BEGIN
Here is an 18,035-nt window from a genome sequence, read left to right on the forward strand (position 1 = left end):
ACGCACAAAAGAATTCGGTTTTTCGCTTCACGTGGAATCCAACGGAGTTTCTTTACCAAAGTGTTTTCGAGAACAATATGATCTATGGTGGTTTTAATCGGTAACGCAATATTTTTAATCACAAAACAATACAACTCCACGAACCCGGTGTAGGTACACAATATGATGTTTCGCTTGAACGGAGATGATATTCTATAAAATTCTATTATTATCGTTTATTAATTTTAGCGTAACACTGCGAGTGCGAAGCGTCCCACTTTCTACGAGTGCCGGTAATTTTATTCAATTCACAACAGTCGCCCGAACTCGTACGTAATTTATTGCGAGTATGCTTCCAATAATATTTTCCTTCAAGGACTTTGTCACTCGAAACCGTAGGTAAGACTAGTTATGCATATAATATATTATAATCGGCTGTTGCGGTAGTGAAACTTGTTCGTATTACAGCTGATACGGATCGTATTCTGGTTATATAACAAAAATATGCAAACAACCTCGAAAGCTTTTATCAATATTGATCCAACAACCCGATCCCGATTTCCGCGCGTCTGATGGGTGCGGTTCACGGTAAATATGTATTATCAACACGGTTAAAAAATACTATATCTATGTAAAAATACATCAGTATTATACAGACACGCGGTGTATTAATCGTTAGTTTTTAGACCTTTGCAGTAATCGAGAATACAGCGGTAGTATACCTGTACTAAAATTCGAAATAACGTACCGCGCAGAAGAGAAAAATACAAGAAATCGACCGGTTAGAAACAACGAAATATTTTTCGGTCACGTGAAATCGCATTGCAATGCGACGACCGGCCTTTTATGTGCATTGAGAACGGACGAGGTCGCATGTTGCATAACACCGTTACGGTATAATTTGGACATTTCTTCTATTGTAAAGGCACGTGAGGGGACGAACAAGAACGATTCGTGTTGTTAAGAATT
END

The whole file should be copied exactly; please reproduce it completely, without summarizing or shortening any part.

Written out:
Here is an 18,035-nt window from a genome sequence, read left to right on the forward strand (position 1 = left end):
ACGCACAAAAGAATTCGGTTTTTCGCTTCACGTGGAATCCAACGGAGTTTCTTTACCAAAGTGTTTTCGAGAACAATATGATCTATGGTGGTTTTAATCGGTAACGCAATATTTTTAATCACAAAACAATACAACTCCACGAACCCGGTGTAGGTACACAATATGATGTTTCGCTTGAACGGAGATGATATTCTATAAAATTCTATTATTATCGTTTATTAATTTTAGCGTAACACTGCGAGTGCGAAGCGTCCCACTTTCTACGAGTGCCGGTAATTTTATTCAATTCACAACAGTCGCCCGAACTCGTACGTAATTTATTGCGAGTATGCTTCCAATAATATTTTCCTTCAAGGACTTTGTCACTCGAAACCGTAGGTAAGACTAGTTATGCATATAATATATTATAATCGGCTGTTGCGGTAGTGAAACTTGTTCGTATTACAGCTGATACGGATCGTATTCTGGTTATATAACAAAAATATGCAAACAACCTCGAAAGCTTTTATCAATATTGATCCAACAACCCGATCCCGATTTCCGCGCGTCTGATGGGTGCGGTTCACGGTAAATATGTATTATCAACACGGTTAAAAAATACTATATCTATGTAAAAATACATCAGTATTATACAGACACGCGGTGTATTAATCGTTAGTTTTTAGACCTTTGCAGTAATCGAGAATACAGCGGTAGTATACCTGTACTAAAATTCGAAATAACGTACCGCGCAGAAGAGAAAAATACAAGAAATCGACCGGTTAGAAACAACGAAATATTTTTCGGTCACGTGAAATCGCATTGCAATGCGACGACCGGCCTTTTATGTGCATTGAGAACGGACGAGGTCGCATGTTGCATAACACCGTTACGGTATAATTTGGACATTTCTTCTATTGTAAAGGCACGTGAGGGGACGAACAAGAACGATTCGTGTTGTTAAGAATT